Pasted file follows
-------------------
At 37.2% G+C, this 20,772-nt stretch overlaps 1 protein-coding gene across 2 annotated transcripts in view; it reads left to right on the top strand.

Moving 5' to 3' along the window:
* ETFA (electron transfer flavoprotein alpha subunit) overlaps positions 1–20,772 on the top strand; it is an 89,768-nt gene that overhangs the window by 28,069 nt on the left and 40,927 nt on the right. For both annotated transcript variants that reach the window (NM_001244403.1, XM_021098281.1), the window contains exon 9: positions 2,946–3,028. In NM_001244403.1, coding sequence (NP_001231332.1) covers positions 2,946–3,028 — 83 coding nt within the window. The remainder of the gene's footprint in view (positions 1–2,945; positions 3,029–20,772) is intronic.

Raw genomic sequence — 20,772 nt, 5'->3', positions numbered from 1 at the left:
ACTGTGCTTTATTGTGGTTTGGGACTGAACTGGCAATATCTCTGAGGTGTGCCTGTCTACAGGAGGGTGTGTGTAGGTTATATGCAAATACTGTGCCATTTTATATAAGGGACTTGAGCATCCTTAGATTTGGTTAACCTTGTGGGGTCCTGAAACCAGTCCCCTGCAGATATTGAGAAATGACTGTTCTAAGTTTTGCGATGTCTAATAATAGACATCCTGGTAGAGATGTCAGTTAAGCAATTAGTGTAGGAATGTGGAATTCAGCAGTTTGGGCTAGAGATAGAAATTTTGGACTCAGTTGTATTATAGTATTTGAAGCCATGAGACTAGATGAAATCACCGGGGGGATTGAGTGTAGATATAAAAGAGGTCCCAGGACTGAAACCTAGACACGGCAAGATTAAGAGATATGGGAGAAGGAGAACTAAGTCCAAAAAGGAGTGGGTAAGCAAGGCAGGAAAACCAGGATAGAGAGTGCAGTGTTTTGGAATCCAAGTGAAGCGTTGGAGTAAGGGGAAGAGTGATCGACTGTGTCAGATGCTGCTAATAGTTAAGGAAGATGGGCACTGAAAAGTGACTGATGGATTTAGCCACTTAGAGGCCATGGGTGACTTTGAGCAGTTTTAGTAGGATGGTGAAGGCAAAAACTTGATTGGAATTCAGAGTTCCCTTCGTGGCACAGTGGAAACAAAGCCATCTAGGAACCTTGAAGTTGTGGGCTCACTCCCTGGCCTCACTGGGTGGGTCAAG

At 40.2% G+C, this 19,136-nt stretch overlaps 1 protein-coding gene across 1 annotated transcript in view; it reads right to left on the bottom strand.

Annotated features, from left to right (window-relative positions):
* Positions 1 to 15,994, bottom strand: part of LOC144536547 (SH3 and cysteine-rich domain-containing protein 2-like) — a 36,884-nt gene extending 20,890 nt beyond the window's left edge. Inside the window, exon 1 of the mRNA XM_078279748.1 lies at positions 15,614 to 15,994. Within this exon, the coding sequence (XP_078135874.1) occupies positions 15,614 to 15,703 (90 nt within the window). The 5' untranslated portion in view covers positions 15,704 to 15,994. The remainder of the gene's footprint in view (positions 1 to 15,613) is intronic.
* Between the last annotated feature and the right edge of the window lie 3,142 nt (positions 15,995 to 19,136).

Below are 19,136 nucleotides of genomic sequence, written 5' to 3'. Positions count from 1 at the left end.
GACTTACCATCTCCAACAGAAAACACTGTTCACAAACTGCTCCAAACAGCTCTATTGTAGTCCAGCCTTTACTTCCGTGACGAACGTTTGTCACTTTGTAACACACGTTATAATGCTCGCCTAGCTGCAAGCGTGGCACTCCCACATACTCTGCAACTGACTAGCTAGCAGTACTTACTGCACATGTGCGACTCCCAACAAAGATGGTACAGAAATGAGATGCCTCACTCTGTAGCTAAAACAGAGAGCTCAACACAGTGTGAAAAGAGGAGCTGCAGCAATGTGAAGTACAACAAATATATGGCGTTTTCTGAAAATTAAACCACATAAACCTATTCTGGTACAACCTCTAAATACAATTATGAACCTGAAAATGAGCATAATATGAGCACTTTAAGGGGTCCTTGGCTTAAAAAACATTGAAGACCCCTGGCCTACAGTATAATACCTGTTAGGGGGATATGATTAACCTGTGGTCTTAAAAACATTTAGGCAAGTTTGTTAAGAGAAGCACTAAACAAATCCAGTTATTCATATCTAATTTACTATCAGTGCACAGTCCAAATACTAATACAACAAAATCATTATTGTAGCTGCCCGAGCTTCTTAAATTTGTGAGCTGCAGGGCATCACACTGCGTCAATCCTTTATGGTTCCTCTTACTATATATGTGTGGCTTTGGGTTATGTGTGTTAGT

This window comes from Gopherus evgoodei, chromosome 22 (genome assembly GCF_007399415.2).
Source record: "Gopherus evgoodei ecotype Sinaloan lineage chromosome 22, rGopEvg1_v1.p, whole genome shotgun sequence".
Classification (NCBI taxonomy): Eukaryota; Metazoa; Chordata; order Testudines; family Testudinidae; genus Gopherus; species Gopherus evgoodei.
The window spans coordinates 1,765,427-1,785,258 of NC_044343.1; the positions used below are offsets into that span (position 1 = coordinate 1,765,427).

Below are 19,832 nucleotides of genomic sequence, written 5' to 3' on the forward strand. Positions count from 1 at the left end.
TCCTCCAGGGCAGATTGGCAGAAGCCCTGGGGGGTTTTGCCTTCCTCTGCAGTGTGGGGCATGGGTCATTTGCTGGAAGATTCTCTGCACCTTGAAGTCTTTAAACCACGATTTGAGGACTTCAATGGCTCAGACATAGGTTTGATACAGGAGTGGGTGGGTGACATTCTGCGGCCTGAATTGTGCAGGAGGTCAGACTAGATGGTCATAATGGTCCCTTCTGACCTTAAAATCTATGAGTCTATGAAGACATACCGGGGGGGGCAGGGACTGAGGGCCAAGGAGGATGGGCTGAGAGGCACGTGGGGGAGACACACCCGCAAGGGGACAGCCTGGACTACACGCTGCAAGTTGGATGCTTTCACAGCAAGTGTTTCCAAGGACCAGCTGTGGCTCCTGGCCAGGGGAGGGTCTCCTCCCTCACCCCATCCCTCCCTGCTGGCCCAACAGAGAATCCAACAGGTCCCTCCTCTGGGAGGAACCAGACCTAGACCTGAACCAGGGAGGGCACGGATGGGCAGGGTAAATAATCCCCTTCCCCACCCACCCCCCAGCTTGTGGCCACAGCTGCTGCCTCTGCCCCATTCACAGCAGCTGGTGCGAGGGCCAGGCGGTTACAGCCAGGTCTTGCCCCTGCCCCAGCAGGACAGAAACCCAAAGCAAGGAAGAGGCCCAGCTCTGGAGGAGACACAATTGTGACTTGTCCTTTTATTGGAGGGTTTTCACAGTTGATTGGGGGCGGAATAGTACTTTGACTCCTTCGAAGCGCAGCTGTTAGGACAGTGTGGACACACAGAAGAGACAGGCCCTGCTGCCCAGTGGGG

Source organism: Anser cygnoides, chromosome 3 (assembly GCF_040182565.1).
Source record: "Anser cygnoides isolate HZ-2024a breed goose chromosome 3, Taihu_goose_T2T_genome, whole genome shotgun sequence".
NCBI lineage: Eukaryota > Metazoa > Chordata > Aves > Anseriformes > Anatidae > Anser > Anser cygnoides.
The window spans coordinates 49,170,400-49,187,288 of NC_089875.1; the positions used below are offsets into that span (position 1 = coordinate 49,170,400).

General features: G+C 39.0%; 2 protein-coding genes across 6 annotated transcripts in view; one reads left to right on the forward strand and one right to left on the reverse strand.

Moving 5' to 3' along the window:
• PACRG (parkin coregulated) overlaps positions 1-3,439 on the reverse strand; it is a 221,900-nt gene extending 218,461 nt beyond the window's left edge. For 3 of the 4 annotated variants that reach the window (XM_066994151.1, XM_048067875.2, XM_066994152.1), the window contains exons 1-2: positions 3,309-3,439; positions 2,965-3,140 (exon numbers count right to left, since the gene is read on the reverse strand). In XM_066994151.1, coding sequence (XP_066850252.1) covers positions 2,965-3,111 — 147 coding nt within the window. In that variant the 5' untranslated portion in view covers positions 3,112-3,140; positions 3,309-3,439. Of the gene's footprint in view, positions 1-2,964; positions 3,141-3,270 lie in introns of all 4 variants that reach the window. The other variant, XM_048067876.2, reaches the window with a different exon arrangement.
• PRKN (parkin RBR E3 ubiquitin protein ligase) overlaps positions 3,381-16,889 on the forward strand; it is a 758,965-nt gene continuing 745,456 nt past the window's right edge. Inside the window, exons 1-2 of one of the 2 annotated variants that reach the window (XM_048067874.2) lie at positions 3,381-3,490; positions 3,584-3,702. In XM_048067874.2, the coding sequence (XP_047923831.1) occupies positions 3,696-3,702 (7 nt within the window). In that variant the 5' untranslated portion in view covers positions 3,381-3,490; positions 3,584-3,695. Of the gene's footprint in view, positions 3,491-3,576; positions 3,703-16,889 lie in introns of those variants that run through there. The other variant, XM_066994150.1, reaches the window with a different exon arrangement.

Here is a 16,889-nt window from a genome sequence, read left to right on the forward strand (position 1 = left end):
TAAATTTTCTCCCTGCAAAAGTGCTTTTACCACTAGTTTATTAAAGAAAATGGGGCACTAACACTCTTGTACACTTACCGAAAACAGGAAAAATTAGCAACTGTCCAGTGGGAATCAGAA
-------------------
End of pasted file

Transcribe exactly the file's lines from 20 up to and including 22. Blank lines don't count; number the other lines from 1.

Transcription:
NCBI lineage: Eukaryota > Metazoa > Chordata > Aves > Anseriformes > Anatidae > Anser > Anser cygnoides.
The window spans coordinates 49,170,400-49,187,288 of NC_089875.1; the positions used below are offsets into that span (position 1 = coordinate 49,170,400).

General features: G+C 39.0%; 2 protein-coding genes across 6 annotated transcripts in view; one reads left to right on the forward strand and one right to left on the reverse strand.